I also curated All Mixed Up with Walmajarri artist, John Prince Siddons at the Fremantle Art Centre in 2020 - my first major curatorial project. I just got back from Mangkaja arts and have been curating a fashion show in a gorge at Karajini with the West Australian Symphony orchestra and am organising the visit of over 16 Western Desert (Martu, Ngaanyatjarra, Pitjanjatjarra) elders to Perth for the closing of the Seven Sisters show at the West Australian Museum in a about a week or so - NEVER a dull moment.



Who are the artists that feature on Flash Minky wares, and how did you come to start working with them?


There are six artists I am working with currently - I was determined to fund the project myself so as to not take grant funding away from arts organisations, so this is the core group that we have worked with for launch. John Prince Siddon and Tommy May are Walmajarri artists from Mangkaja arts in Fitzroy Crossing. Mangkaja arts have been a client since 2015, so I have been working with these two incredible artists through my consulting work for a while now. I originally started working in FX, facilitating aged care painting workshops with senior artists. So, I have worked one on one with both Tommy and Prince over a number of years.


Prince was so happy when he saw the blankets, the thought of these items living in people’s home was a source of inspiration and pride. It also sparked many more ideas for the artist. Prince and I have worked closely together for many years across a broad range of disciplines.


“ I want to share my art with a much wider audience and get people to understand what I am trying to do. I make work about what I see on TV, my animal hero’s and things like that. I really want to get it out there so these blankets and other things help this” explains Prince.

Over the last few years Prince, Mangkaja and I have worked on a host of fabrication projects including 3D prints, wallpapers, wearable art and tapestries. Tyrown Waigana is a Wandandi Noongar and Ait Koedhal cross-disciplinary artist who navigates his existence as a youth, as a man, as a dreamer, as a truth teller, and as a contemporary artist. His identity is at the core of his work, which includes painting, illustration, sculpture, animation, and graphic design. Wadandi people are saltwater people from Western Australia's south, between Cape Naturaliste and Cape Leeuwin. It was really important to me to showcase the work of independent super star artists like Tyrown, and I hope to work with more Noongar artists as I go along, acknowledging Whadjuk country where I live and work.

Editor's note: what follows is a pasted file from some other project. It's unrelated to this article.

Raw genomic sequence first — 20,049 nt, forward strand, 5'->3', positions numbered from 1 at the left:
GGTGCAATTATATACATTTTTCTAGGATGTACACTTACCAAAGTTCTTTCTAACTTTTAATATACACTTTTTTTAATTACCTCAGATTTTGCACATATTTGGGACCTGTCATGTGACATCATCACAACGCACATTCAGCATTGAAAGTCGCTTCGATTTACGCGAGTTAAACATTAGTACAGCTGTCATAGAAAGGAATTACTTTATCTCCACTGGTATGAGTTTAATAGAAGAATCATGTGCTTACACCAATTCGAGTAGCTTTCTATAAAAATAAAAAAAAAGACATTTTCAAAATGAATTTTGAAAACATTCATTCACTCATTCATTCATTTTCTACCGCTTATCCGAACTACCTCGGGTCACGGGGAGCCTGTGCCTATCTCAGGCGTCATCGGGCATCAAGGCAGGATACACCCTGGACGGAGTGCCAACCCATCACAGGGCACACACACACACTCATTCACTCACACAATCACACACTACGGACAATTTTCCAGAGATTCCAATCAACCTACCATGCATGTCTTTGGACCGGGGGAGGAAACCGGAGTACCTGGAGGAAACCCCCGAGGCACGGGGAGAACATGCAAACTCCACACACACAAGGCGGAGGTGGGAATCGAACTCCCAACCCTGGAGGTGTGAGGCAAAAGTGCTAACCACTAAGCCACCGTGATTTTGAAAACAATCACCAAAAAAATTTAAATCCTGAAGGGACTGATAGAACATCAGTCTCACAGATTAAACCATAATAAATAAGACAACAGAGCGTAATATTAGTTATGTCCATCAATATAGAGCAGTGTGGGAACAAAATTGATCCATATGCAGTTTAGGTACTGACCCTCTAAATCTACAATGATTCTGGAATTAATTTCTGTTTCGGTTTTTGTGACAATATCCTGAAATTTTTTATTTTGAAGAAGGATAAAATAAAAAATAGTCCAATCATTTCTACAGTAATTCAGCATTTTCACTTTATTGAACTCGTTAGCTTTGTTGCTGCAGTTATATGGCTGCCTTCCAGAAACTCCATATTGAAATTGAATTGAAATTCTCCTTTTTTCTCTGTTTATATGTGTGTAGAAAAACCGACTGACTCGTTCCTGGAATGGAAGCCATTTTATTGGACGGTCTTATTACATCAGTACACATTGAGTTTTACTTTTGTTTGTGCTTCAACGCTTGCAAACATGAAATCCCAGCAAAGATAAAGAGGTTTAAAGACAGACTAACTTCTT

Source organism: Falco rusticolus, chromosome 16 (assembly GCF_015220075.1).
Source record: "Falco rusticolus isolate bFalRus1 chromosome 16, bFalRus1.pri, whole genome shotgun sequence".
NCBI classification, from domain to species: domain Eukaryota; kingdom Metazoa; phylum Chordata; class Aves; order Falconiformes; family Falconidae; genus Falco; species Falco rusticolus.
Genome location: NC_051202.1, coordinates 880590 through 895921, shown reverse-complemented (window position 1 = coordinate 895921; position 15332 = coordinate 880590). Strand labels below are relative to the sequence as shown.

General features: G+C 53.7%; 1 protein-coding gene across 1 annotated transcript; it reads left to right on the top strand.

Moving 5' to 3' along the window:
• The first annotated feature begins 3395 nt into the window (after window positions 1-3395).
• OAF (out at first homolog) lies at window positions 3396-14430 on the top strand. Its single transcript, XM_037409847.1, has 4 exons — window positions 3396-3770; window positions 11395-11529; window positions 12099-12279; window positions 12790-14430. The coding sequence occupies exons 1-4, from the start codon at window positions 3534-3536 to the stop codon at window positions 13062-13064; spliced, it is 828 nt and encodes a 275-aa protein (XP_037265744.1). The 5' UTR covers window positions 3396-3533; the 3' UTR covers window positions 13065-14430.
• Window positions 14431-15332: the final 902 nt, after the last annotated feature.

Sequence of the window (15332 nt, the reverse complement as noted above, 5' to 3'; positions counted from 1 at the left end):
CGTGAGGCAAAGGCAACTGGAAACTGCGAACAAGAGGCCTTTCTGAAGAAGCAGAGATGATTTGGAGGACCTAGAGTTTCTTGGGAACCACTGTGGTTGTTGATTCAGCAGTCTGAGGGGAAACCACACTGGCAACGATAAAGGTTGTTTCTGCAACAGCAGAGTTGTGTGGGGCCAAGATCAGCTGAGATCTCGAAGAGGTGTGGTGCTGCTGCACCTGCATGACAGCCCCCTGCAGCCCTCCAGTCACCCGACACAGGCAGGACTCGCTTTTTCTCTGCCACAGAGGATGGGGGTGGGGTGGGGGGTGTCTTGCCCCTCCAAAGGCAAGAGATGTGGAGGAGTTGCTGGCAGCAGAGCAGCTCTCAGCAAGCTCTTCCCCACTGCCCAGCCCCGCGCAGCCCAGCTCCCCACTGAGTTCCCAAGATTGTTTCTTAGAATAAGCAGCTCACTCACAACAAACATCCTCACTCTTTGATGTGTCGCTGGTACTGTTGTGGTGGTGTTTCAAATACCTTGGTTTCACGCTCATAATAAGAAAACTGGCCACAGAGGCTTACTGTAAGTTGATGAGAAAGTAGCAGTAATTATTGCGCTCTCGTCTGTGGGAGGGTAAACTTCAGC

The Waringarri artists from the Kununurra area I have been working with since Desert River Sea, although I have been working with Waringarri since Revealed. There are over 40 Indigenous languages still spoken in the Kimberley region, so it's important that we showcase regional diversity and educate people through the blankets. I see these blankets as a gateway product; hopefully starting people’s journey’s into art centres and the integral role they play in remote communities.


The artists are also in high demand; there are waiting lists for most of these artists' work, and the average person wont be able to ever own one of their paintings. These artists have generously shared their work with us, offering something that is accessible, in line with FM vision.


What does a breakdown of the profit structure look like, and how do the artists fit into this?


All the profit (25% of the retail price) is returned to the artist or art centre as their representative, and we hope this will create a sustainable model for the future. The manufacturing, shipping, marketing, packaging, tech and design are the raw costs involved and they are an expensive product to make due to the fact they are recycled and made to order. We have licensing agreements in place and each print is limited to 100 – after that a print will change.



What do you hope to achieve with Flash Minky?


We hope to increase the value and appreciation of WA art and culture and find new consumers that will help drive that appreciation. I hope to connect with the next generation of art consumers and build their relationships with artists/art centres through carefully curated product. We hope to make products with integrity and to evolve as a business in line with artists interests and ideas. Flash Minky will run parallel to the work I will continue to do in remote communities, returning profits back and being agile in the design space. Art centres are very busy places, so FM is able to navigate that world well.



You can learn more about Flash Minky and check out the beautifully crafted blankets on over here.


 


WORDS | Brittany Ross

IMAGERY | Flash Minky